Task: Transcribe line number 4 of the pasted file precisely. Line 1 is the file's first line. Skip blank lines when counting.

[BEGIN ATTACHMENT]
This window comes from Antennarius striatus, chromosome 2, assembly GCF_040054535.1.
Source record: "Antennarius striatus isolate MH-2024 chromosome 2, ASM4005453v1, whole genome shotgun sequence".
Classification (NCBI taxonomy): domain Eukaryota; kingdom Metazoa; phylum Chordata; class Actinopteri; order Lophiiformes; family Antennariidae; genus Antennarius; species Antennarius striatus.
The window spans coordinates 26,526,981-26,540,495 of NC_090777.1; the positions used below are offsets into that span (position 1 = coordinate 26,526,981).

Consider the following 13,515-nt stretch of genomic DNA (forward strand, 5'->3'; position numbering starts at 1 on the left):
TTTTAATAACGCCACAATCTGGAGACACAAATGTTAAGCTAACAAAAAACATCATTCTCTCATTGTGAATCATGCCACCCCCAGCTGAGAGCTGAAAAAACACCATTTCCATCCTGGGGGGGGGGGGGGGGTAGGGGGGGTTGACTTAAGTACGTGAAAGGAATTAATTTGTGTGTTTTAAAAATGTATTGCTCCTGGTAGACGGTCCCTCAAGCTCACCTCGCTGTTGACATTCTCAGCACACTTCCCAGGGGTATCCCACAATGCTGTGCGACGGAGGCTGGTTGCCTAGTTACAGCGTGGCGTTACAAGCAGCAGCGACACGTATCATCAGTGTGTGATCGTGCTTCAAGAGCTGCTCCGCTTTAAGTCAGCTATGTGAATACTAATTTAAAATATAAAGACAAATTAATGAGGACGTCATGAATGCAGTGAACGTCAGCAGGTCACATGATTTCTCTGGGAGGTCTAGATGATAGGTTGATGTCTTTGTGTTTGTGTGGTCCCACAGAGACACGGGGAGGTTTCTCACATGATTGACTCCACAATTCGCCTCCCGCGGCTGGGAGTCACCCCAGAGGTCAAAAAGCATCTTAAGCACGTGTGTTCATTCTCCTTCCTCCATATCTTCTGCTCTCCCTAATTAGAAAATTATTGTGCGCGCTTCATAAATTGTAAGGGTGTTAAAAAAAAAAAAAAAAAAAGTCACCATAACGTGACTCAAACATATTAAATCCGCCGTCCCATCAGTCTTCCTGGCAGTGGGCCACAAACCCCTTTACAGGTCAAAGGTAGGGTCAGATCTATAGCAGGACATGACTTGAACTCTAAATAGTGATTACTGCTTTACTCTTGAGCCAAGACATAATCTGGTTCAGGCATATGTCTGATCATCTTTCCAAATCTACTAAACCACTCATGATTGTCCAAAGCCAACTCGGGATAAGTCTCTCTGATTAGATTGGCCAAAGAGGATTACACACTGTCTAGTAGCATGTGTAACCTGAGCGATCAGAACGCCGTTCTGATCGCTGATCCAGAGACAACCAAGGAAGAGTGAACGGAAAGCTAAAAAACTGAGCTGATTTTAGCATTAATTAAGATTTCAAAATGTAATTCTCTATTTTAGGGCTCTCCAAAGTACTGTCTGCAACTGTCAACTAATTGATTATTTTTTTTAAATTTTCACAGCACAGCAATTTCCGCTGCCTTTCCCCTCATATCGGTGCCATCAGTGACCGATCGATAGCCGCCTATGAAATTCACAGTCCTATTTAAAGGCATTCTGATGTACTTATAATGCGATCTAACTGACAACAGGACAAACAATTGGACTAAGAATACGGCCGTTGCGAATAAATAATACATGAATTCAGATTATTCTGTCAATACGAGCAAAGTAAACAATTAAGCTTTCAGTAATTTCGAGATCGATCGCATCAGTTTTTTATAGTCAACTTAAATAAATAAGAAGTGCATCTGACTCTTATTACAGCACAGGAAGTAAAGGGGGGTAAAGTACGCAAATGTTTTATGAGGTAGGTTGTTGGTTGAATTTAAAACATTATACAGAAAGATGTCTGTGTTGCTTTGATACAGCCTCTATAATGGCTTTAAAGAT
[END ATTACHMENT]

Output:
The window spans coordinates 26,526,981-26,540,495 of NC_090777.1; the positions used below are offsets into that span (position 1 = coordinate 26,526,981).